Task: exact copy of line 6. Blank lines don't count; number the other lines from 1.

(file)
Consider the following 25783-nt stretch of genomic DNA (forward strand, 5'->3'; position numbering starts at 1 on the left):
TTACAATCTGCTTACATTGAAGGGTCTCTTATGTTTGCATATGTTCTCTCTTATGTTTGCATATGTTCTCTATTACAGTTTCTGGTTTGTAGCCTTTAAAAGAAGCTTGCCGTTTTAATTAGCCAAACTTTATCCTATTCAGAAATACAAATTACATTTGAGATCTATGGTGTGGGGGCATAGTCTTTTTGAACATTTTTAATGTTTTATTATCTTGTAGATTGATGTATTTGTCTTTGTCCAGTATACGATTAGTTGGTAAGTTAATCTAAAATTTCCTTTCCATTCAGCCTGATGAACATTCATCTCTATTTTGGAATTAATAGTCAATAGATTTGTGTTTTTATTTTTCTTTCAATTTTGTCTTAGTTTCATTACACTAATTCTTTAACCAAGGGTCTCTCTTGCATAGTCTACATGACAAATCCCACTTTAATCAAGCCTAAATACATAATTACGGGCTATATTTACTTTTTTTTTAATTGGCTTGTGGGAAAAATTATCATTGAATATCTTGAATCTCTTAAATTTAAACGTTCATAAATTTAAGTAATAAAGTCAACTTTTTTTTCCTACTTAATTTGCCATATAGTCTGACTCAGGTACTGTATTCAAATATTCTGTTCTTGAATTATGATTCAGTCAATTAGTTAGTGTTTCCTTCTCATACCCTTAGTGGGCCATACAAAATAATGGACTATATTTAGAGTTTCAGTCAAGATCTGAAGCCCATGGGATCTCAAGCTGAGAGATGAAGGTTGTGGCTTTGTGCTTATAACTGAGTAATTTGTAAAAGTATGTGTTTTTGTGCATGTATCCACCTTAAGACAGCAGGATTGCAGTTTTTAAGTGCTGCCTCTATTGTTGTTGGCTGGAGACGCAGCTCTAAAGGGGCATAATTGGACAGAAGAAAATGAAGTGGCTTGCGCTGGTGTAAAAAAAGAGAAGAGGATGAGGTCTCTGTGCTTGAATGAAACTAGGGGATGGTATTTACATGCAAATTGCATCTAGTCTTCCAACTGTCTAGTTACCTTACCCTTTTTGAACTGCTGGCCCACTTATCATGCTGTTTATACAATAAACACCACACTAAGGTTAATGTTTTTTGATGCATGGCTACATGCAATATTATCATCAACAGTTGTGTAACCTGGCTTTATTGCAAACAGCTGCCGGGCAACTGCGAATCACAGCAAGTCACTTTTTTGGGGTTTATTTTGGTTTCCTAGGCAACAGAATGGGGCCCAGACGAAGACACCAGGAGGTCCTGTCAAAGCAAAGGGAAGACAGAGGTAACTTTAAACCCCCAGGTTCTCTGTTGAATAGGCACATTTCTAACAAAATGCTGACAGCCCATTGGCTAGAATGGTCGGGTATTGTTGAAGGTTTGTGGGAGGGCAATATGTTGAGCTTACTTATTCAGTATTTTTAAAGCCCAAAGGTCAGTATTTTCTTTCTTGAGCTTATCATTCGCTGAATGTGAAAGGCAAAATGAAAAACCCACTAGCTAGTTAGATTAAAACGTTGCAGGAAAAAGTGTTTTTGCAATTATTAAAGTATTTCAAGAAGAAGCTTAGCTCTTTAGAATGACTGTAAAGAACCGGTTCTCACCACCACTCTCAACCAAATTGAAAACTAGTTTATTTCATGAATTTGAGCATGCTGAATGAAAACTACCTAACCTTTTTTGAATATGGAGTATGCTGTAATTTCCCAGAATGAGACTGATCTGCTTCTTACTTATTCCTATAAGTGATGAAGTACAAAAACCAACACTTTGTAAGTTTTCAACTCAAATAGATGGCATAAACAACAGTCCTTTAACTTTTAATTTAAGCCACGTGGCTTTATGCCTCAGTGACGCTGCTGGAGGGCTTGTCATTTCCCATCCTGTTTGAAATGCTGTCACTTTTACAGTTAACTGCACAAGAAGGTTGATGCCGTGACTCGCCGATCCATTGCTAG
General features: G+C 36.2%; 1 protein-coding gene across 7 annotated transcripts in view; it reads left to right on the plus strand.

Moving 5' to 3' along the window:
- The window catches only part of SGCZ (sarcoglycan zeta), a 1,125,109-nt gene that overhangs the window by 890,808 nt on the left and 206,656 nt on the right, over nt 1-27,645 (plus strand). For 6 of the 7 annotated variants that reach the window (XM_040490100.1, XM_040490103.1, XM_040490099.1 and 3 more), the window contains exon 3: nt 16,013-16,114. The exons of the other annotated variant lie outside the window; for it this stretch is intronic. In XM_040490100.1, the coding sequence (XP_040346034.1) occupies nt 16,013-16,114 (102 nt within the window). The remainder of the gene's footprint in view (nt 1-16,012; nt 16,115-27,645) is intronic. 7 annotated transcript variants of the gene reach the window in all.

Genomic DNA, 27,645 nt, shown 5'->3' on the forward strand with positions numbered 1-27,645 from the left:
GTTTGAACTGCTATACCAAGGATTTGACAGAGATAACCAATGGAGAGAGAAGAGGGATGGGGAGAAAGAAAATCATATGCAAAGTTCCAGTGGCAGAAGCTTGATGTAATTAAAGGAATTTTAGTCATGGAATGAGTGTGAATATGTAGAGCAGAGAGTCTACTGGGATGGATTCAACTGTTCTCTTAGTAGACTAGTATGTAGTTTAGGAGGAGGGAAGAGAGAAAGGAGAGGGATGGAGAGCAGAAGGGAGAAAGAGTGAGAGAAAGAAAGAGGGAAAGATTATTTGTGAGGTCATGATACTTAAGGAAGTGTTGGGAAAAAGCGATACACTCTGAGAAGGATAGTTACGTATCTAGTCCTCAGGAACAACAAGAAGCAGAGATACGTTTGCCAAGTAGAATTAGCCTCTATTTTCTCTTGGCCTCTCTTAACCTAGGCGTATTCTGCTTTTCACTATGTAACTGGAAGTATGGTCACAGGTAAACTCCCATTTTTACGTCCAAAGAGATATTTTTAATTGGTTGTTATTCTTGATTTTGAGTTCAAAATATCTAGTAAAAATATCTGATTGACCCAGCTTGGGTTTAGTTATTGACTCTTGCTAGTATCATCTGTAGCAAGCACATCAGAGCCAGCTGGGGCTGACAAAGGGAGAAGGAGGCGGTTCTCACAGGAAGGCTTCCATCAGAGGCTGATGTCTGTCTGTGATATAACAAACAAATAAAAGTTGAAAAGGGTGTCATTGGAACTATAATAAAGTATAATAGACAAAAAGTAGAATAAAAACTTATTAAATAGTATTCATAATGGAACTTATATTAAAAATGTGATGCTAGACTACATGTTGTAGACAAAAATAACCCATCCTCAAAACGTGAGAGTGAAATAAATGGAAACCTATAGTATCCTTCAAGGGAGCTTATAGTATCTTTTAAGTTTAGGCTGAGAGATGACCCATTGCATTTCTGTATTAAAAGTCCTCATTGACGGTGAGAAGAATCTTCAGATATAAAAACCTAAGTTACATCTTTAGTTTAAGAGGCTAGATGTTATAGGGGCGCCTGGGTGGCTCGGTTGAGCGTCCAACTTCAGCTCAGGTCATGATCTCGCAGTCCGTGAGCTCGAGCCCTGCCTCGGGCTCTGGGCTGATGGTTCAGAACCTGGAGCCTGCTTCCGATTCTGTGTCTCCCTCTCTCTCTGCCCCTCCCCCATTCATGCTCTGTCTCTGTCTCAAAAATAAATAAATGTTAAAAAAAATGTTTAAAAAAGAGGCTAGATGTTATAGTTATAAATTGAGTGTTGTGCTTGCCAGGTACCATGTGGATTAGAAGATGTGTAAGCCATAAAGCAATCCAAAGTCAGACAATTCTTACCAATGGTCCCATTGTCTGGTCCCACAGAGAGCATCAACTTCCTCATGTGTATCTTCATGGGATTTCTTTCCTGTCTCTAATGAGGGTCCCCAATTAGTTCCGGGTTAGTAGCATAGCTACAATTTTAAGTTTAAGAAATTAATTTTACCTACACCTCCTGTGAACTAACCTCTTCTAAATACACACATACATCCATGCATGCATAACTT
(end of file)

Genomic DNA, 27,645 nt, shown 5'->3' on the forward strand with positions numbered 1-27,645 from the left: